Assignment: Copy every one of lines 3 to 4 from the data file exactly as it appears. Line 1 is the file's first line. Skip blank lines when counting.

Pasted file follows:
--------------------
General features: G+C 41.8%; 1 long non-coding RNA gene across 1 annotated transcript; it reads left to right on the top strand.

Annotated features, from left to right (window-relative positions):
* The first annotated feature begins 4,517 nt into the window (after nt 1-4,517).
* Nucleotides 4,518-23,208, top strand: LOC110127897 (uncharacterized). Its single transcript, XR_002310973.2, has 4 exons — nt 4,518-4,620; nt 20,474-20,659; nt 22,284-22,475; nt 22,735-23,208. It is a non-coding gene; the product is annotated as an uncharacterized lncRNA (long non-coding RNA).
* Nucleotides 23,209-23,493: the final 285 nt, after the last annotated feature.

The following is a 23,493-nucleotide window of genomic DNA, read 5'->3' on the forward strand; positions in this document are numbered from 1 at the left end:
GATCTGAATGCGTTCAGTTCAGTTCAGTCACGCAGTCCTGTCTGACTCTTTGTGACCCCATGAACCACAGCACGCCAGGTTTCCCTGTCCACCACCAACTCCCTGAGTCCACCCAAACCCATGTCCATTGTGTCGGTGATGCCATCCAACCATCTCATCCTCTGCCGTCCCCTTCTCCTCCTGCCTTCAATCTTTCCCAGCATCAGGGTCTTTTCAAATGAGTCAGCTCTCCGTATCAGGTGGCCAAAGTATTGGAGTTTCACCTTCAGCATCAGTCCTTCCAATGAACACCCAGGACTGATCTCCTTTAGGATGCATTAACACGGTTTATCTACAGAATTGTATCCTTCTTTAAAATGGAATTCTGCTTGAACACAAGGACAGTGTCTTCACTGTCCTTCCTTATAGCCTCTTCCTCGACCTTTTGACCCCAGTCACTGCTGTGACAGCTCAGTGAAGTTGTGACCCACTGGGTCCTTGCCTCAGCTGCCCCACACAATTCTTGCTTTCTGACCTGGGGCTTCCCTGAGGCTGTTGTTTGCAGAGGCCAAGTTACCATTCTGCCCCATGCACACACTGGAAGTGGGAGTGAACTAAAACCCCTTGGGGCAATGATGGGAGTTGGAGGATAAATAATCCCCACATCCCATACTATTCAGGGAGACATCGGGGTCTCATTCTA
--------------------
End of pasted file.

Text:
* The first annotated feature begins 4,517 nt into the window (after nt 1-4,517).
* Nucleotides 4,518-23,208, top strand: LOC110127897 (uncharacterized). Its single transcript, XR_002310973.2, has 4 exons — nt 4,518-4,620; nt 20,474-20,659; nt 22,284-22,475; nt 22,735-23,208. It is a non-coding gene; the product is annotated as an uncharacterized lncRNA (long non-coding RNA).